The revolver comes with a dovetailed red ramp front sight that sticks up about .30" above the top of the barrel shroud and the revolver also comes with a stainless steel muzzle break.

Figure 8
Smith & Wesson Model 629 .44 Magnum Hunter Review

The muzzle break extends 1.35" past the end of the barrel shroud and has an external diameter of 0.86".  It contains a pattern of 28 holes in rows of 3 and 4 holes that are approximately 0.22" in diameter.  The bullet passes through the end of the muzzle break which has a diameter of 0.47".  The wall thickness of the muzzle break is about 0.09" which gives an inside diameter of the break of about 0.68".  The difference from this inside diameter of the break and the "pass through" hole for the bullet represents an additional flat surface for the gas pressure to act upon.  Between the holes through the muzzle break and this additional surface, I believe this muzzle break will be very effective in helping to tame the recoil of the .44 Mangum cartridge.

Figure 9
Smith & Wesson Model 629 .44 Magnum Hunter Review Muzzle Break

The muzzle break also functions as a barrel nut which pretensions the barrel sleeve and holds the barrel shroud in place.  You can see in the photo below that the inside of the muzzle break is internally threaded which means it must screw on the barrel sleeve.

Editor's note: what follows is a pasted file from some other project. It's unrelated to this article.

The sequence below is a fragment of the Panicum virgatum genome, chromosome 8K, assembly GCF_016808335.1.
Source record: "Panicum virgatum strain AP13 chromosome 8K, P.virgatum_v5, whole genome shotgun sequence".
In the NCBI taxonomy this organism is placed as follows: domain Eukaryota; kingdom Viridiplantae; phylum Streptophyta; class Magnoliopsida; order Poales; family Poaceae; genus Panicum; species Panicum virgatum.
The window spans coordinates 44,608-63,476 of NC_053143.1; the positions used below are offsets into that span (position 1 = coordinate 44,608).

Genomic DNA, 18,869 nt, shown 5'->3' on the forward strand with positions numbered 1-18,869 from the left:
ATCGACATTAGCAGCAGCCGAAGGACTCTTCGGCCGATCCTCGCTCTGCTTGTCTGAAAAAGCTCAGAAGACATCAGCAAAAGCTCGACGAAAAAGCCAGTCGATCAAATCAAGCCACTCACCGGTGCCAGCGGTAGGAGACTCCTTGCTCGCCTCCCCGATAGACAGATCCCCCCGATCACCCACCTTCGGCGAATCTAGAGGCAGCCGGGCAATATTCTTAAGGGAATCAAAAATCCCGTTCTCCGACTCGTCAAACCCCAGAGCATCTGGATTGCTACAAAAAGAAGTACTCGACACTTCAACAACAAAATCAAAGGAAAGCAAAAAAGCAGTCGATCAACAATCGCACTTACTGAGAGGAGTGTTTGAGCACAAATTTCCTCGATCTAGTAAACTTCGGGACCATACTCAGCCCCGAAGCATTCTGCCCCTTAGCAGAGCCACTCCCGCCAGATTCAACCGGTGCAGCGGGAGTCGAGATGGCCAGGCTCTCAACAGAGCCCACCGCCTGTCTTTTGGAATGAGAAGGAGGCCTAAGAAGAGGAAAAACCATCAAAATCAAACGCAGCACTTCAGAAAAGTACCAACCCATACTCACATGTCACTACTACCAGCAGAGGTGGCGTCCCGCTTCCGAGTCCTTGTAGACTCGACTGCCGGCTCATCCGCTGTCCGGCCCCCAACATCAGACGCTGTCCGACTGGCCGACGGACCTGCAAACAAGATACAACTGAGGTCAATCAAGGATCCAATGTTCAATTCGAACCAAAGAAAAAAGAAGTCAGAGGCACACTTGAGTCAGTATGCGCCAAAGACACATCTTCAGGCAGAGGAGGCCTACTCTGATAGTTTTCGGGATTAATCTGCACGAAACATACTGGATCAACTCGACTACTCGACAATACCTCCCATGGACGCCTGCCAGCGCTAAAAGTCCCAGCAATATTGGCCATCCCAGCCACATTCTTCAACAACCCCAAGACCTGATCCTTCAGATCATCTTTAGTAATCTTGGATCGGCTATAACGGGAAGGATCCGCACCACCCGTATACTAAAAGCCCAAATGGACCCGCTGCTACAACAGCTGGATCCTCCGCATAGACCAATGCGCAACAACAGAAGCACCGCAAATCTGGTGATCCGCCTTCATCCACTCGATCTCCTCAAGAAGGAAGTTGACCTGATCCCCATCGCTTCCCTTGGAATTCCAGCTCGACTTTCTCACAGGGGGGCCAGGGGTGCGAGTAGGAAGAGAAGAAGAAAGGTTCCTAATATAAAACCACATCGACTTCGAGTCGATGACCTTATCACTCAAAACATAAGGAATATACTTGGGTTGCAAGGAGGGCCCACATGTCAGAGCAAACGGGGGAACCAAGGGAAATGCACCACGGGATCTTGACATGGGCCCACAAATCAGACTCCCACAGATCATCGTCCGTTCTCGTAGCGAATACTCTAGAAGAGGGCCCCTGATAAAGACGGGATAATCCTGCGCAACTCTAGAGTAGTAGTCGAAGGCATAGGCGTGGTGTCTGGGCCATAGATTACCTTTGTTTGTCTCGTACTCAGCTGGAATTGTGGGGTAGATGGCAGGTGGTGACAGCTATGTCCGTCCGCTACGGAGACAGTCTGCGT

Figure 10
Smith & Wesson Model 629 .44 Magnum Hunter Review Muzzle Break

The 7.5" barrel sleeve is made by Thompson Center and has a 5 groove rifling which is shown in the photo below.  In some more communications with S&W, they stated that they do have 5 groove rifling on various handguns, but this is not to be confused with 5R rifling which is intended for rifles.  Honestly I'm not sure of the exact difference and the difference may be in the advertising/branding of the "5R" name. Since it was not stated in the specifications, S&W also informed me that the twist rate for the rifling in this barrel is 1 in 20".

Figure 11
Smith & Wesson Model 629 .44 Magnum Hunter Review 5 Groove Rifling

The top surface of the barrel shroud has an 11 slot Picatinny measuring about 4.7" in length that will allow mounting various types of optics and sights.

Figure 12
Smith & Wesson Model 629 .44 Magnum Hunter Review Barrel Shroud

S&W choose to use a all-cap black bold italics lettering on the slabbed sides of the barrel shroud in the areas of the polished stainless steel finish.  On the right side the shroud shows the model name ".44 MAGNUM HUNTER" and on the left side it proudly shows that this revolver is a "PERFORMANCE CENTER" handgun.

Figure 13
Smith & Wesson Model 629 .44 Magnum Hunter Review Barrel Shroud

Figure 14